Anyway, my point being, if the onset is sudden, then waiting for symptoms before isolating I don't think can work. If it was coronavirus then according to the medical people (e.g. New Scientist magazine) I was infectious for the 2 days before the onset of the symptoms and potentially infecting everyone I came into contact with.

    Feel a bit frustrated with the government policy - happy for classes of 30 to be in a 6m x 8m classroom on Friday, then lecturing people for being immoral on the Sat and Sun when visiting outdoor tourist 'honeypots'. Don't get me wrong, quite agree that people ought to have been socially distancing - it's just that what the government was getting me to do on Friday, it was then telling me would have been immoral by Sunday, against the rules by Tuesday, and illegal by Thursday.

    And whilst I'm here, and I entirely understand if people say 'now's not the time', but can't help remembering the last time 'we were all in it together' after the world financial crisis. How did that work out? Well as public service pay freezes kicked in, teachers wages effectively fell 12-15% 2010-20, meanwhile Cameron's government used taxpayers money to take the EU to court to try to prevent them limiting bankers bonuses... Was happy to take the pay freeze back in 2010 as I bought into the 'national mission' stuff. More cynical now. Coming out of corona is going to be an economic nightmare and we know its going to hurt... but lets see how much Boris' 'heroic public servants' get shafted when the dust settles, whilst the rich carry on regardless. This isn't meant as a party political point - I'm no socialist and don't vote Labour - but I am frustrated that in the 30 years since I was leaving school, we've done so much as a society to make progress on e.g. racism, gender equality & acceptance of sexuality (I accept the jobs not done, but it 'feels' a lot better)... but in terms of economic & social justice, things seem no better or perhaps even worse...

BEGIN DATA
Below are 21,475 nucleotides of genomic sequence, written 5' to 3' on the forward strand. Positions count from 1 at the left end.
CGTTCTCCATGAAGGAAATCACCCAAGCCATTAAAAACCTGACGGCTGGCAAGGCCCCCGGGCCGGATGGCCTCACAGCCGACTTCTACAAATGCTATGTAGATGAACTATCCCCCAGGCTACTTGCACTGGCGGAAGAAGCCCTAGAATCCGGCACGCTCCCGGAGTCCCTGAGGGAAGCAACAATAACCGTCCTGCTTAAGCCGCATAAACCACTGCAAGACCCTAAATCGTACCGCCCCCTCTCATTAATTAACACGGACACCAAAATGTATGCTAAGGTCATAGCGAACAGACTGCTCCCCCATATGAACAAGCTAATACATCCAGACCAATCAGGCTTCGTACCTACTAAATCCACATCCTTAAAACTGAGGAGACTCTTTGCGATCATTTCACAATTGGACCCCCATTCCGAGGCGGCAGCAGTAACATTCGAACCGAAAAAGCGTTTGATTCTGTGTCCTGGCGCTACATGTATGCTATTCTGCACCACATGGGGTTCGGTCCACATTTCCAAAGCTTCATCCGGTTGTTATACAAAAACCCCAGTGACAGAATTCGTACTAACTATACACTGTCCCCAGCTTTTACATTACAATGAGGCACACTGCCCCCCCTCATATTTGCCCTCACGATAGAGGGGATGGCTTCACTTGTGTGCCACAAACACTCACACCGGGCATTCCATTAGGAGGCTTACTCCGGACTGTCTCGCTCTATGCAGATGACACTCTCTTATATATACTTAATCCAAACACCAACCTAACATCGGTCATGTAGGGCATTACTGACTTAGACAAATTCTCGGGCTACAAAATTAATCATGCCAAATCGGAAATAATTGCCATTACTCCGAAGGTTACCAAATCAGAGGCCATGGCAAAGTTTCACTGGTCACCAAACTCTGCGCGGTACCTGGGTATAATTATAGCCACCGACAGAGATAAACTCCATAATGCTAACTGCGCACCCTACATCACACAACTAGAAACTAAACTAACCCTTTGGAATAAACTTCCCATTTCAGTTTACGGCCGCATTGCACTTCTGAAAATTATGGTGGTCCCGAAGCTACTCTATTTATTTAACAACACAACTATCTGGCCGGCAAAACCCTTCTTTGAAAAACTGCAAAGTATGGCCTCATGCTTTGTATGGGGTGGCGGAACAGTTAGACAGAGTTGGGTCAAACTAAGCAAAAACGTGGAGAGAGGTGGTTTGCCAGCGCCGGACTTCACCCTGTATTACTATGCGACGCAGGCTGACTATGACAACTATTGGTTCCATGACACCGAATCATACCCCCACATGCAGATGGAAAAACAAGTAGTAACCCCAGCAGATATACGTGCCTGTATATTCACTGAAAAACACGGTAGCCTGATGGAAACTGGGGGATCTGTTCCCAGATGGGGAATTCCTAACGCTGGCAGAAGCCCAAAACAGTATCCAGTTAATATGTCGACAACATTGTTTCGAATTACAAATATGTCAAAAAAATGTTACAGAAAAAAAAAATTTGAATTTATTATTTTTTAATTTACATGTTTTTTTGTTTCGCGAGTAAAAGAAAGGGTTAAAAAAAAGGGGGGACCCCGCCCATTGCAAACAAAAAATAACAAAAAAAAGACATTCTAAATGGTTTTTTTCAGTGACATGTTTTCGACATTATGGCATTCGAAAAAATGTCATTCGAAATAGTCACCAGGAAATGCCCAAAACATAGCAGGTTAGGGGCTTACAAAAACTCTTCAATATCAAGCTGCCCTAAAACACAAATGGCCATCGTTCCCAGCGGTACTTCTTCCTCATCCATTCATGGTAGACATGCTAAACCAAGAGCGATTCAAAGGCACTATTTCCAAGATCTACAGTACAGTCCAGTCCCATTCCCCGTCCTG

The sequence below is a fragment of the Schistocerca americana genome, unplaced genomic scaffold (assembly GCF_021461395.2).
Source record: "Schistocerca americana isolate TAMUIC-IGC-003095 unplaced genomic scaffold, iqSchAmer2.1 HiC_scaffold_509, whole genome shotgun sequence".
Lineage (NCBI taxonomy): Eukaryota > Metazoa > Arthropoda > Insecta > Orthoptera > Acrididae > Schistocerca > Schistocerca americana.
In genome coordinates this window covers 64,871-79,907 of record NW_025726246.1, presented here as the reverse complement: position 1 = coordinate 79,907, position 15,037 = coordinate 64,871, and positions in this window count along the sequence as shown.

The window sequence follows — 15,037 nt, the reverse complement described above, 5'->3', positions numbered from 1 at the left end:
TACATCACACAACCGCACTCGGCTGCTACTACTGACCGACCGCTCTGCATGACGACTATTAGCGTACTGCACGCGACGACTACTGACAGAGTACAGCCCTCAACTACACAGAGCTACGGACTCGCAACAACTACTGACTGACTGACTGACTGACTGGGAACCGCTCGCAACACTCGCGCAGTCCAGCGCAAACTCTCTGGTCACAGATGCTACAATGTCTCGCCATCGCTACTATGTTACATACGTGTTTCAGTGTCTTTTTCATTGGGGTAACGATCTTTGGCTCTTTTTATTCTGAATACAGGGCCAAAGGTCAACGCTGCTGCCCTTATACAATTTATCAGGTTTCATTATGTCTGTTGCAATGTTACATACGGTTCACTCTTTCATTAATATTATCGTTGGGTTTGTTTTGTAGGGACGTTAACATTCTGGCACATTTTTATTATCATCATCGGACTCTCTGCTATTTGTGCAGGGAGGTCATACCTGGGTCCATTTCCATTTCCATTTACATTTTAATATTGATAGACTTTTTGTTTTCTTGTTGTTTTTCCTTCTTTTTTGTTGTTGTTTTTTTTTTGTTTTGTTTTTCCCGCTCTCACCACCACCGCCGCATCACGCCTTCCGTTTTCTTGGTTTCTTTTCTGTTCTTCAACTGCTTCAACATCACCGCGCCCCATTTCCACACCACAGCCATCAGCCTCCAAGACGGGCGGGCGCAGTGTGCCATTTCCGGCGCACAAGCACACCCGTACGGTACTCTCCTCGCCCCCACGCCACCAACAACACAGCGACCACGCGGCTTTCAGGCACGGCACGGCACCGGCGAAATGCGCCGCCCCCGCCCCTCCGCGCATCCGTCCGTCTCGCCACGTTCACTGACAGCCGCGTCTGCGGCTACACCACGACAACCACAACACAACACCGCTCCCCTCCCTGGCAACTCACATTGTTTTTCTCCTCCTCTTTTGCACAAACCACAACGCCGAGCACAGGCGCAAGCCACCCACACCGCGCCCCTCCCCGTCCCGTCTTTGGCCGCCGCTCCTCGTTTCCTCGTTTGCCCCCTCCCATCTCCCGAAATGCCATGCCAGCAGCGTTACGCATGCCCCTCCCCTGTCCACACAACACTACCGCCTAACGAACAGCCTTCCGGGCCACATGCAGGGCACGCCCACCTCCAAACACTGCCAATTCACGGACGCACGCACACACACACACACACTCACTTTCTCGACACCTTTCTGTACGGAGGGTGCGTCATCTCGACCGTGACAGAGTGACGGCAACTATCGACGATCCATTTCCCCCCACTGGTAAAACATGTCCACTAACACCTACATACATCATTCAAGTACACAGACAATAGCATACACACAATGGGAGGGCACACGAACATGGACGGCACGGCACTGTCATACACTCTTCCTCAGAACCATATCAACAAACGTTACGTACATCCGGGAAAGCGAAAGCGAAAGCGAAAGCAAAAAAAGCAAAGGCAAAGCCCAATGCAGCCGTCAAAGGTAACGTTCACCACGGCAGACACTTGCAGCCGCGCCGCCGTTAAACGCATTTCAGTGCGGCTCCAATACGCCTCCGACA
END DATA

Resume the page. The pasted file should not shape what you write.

20. ellbee

    ellbee New commenter

    If your username is your real name you need to get it changed!